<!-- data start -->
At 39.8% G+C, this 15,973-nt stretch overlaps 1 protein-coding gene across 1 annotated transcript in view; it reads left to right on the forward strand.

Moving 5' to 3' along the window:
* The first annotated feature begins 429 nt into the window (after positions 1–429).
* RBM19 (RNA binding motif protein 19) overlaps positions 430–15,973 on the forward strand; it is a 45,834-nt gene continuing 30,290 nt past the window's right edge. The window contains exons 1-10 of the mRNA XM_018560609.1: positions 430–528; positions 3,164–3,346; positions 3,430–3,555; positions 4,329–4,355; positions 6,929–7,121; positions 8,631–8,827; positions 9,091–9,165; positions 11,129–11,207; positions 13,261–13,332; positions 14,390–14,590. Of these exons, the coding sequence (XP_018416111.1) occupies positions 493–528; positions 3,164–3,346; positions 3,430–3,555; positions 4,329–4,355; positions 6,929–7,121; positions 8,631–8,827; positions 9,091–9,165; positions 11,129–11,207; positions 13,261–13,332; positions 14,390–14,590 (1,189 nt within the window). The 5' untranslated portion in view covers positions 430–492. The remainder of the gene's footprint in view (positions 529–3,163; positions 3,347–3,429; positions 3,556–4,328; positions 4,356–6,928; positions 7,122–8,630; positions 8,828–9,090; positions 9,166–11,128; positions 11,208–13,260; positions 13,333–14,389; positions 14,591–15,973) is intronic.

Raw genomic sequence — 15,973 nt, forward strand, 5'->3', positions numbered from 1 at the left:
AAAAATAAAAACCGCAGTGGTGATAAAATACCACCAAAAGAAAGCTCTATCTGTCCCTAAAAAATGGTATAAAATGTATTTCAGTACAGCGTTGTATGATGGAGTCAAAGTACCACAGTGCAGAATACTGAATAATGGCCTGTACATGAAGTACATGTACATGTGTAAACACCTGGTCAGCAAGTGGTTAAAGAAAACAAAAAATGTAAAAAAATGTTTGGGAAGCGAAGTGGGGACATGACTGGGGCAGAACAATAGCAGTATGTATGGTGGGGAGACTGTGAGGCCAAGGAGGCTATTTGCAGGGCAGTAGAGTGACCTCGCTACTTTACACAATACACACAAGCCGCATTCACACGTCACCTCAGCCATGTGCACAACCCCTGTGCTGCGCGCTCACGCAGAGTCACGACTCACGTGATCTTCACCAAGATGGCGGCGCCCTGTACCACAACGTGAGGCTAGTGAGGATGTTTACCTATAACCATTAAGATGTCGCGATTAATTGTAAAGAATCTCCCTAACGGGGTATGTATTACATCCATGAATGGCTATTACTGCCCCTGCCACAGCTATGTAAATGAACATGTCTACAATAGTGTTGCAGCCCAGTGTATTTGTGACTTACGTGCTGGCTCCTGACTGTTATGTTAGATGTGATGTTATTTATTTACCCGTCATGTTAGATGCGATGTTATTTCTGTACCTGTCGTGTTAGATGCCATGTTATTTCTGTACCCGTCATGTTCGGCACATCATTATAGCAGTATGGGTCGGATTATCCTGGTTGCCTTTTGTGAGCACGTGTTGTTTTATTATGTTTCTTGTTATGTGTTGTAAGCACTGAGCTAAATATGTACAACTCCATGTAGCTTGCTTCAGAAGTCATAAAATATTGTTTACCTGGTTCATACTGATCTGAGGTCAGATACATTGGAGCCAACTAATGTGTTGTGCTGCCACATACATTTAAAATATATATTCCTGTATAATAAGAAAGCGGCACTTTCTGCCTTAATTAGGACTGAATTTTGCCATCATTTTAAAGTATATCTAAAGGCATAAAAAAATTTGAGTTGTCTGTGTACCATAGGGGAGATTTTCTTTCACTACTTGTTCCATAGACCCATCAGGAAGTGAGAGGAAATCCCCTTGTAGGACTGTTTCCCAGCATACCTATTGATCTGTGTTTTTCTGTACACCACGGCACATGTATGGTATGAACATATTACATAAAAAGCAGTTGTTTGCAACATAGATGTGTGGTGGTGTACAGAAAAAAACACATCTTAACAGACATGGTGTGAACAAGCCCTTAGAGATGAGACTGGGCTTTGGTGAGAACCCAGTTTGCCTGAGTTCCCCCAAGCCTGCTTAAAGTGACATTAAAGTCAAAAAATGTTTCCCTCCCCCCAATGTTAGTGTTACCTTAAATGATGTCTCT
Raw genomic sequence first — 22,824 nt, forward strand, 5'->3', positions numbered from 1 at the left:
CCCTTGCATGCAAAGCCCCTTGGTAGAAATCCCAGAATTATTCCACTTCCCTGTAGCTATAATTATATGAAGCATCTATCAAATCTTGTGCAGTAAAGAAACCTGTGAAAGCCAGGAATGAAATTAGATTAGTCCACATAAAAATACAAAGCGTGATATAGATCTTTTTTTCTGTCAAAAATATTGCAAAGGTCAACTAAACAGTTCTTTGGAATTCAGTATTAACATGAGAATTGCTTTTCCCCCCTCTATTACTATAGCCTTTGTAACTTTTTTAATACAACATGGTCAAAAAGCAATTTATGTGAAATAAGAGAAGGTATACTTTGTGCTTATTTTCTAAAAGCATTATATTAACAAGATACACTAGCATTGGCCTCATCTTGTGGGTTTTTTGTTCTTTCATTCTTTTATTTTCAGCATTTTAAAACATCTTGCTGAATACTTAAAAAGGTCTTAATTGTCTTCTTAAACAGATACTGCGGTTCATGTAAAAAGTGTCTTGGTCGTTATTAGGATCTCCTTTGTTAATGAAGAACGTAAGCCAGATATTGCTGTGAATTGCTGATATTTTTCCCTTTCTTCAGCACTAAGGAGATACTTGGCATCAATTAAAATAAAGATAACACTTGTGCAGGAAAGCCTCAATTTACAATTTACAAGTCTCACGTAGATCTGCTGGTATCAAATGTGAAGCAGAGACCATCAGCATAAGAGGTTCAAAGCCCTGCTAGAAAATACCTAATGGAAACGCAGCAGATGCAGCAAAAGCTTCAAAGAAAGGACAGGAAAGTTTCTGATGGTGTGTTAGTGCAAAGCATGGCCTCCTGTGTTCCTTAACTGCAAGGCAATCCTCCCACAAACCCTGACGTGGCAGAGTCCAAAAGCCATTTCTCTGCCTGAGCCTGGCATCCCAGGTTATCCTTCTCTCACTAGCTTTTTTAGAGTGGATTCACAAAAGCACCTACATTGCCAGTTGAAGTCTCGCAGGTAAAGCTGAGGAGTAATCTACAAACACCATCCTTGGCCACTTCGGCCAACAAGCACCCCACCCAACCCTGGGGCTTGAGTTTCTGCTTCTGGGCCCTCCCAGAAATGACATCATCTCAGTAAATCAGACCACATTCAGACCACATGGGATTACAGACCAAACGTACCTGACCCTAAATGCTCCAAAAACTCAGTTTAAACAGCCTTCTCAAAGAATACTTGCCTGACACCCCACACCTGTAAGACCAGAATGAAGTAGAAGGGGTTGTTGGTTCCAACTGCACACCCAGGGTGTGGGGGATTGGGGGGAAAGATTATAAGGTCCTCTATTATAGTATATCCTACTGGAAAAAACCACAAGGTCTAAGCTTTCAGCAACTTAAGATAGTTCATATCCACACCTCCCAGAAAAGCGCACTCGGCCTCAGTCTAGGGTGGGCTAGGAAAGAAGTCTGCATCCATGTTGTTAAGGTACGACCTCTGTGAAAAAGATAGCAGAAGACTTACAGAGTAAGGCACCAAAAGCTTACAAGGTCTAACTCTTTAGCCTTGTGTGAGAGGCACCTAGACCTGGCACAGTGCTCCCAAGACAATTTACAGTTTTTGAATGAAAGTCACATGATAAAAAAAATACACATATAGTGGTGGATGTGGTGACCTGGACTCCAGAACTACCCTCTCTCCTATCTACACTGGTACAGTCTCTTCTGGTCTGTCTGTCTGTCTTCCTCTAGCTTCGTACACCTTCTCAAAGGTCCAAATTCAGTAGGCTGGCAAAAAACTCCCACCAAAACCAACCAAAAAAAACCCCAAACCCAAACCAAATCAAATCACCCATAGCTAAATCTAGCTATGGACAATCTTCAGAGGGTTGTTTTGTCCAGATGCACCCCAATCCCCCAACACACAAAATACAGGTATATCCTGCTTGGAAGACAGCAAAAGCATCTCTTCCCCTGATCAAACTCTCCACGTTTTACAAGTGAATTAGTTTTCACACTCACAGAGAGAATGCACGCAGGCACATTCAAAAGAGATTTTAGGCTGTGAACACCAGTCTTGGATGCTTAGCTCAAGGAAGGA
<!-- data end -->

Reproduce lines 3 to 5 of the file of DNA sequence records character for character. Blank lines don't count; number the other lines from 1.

* The first annotated feature begins 429 nt into the window (after positions 1–429).
* RBM19 (RNA binding motif protein 19) overlaps positions 430–15,973 on the forward strand; it is a 45,834-nt gene continuing 30,290 nt past the window's right edge. The window contains exons 1-10 of the mRNA XM_018560609.1: positions 430–528; positions 3,164–3,346; positions 3,430–3,555; positions 4,329–4,355; positions 6,929–7,121; positions 8,631–8,827; positions 9,091–9,165; positions 11,129–11,207; positions 13,261–13,332; positions 14,390–14,590. Of these exons, the coding sequence (XP_018416111.1) occupies positions 493–528; positions 3,164–3,346; positions 3,430–3,555; positions 4,329–4,355; positions 6,929–7,121; positions 8,631–8,827; positions 9,091–9,165; positions 11,129–11,207; positions 13,261–13,332; positions 14,390–14,590 (1,189 nt within the window). The 5' untranslated portion in view covers positions 430–492. The remainder of the gene's footprint in view (positions 529–3,163; positions 3,347–3,429; positions 3,556–4,328; positions 4,356–6,928; positions 7,122–8,630; positions 8,828–9,090; positions 9,166–11,128; positions 11,208–13,260; positions 13,333–14,389; positions 14,591–15,973) is intronic.

Raw genomic sequence — 15,973 nt, forward strand, 5'->3', positions numbered from 1 at the left: